With Sgt. Gustavo Flores taking the lead and reserve officer Rod Small assisting, the Escalon Police Department is getting ready to roll out a new, updated citizen volunteer program.
The city did have an active citizen’s patrol several years ago but it dwindled down to the point of non-existence, as the department went through a series of interim police chiefs. Now, with Chief Mike Borges just marking his first year and having his contract renewed for another, the volunteer program is one of those items on his ‘to do’ list.
He outlined the plan for Escalon City Council members at the Aug. 17 meeting, noting that the first order of business was to assign a department member to spearhead the effort.
Borges said Sgt. Flores has stepped up to take on the leadership role and is working with Small and a handful of local residents to update the manuals and set down some guidelines for the volunteer program before they go out to recruit.
“We’ve had some interest,” Borges said of citizens wanting to serve as police volunteers. They would be trained to help out with events such as Park Fete, parades, do vacation checks, fingerprinting and the like.
“It will help the police department and the community,” Borges said of having the volunteer corps in place.
He also noted that longtime reserve officer Richard Tatum – who has been with the department for 38 years, will be retiring as an active reserve officer as of Sept. 1 but has expressed interest in staying involved.
“September of 1977 he started,” Borges said of Tatum, saluting his long service to the city. “He would like to become part of the volunteer program and keep in touch with the community that way.”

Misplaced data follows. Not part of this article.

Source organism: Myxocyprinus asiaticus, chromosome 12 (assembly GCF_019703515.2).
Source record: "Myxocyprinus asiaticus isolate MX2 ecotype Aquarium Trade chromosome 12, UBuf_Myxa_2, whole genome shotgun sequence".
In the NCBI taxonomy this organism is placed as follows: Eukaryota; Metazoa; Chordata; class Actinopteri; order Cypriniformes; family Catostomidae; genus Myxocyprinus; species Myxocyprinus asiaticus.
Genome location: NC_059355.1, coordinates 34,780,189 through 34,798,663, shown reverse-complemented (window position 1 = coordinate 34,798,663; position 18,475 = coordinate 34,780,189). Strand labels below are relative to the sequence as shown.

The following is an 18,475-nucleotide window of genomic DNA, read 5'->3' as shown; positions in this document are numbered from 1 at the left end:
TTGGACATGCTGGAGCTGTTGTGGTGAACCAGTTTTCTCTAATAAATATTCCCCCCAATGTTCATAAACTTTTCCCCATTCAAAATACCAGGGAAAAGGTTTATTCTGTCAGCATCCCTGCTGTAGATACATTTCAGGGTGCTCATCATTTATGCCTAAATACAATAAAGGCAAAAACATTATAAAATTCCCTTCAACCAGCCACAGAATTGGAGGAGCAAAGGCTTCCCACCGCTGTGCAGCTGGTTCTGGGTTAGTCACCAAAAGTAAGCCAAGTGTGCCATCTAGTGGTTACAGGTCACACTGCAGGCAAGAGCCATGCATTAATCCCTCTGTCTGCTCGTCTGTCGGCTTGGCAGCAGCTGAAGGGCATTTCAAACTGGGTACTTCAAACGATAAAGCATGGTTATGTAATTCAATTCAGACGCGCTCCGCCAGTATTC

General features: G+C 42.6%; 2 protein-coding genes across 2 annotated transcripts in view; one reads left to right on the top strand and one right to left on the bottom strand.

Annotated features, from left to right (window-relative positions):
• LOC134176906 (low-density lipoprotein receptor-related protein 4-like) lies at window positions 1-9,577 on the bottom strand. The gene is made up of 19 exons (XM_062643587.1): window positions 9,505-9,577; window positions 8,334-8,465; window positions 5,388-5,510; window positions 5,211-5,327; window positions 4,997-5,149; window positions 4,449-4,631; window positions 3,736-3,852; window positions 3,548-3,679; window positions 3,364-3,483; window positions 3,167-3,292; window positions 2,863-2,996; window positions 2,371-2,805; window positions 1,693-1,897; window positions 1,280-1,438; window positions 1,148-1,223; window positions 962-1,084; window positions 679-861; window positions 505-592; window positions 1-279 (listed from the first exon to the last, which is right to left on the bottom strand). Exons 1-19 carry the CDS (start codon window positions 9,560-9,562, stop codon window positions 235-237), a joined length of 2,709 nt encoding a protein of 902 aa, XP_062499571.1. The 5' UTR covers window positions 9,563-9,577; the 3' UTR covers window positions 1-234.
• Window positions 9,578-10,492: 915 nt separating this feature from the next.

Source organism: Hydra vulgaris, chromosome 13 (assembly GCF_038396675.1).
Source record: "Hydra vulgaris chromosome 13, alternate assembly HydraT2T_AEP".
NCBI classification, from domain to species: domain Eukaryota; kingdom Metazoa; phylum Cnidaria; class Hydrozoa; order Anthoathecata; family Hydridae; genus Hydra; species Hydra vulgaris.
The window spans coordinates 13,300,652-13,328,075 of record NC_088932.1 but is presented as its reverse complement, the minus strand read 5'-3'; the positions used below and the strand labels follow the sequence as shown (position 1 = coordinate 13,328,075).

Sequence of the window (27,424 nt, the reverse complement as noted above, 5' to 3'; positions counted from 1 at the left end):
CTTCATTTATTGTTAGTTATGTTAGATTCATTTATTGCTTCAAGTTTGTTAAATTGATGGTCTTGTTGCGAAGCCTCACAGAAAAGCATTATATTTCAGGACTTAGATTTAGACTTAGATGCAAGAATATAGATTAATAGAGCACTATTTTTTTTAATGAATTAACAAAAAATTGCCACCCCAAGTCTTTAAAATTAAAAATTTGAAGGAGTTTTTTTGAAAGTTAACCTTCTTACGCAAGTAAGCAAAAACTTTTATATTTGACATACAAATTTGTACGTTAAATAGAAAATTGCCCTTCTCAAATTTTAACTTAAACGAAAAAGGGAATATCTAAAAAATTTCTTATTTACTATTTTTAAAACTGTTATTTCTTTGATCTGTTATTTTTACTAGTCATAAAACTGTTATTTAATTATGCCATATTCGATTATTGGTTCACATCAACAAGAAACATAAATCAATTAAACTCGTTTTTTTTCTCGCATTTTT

Council members said they were enthusiastic about the volunteer program getting started again and also offered thanks and recognition for Tatum’s 38 years in uniform.
Councilman Jeff Laugero went a step further, singling out the efforts of Borges during his first year on the job as chief.
“I have not heard a single complaint, you have taken ownership of that department,” Laugero told Borges. “The outreach to the community has been first rate.
“We have even received compliments on the officers and how they’re doing their jobs. You don’t just occupy the position, you’re very active ... that’s the kind of leadership we need over there.”
Borges also has worked to maintain a list of ‘go to’ candidates for officer positions, keeping tabs on academy graduations and recruiting for Escalon positions. One member of the Escalon Explorers Unit that will be aging out, he told the council, is interested in attending a police academy and the department is looking to help finance part of his education, with the Explorer indicating he wants to return to Escalon once he completes his training. Borges also said the department’s Facebook has been well received, and is a good tool for keeping the community informed.
Councilman Robert Swift said the recent National Night Out event was a good indicator of how well the police, along with fire and ambulance personnel, are received in the community.
“A big kudo to you and Sara (NNO organizer Sara Cardoso) for National Night Out,” Swift said. “What I enjoyed most was seeing how eager the kids were to take a look at the fire trucks, see the police cars, interact … the level of enthusiasm is out there.”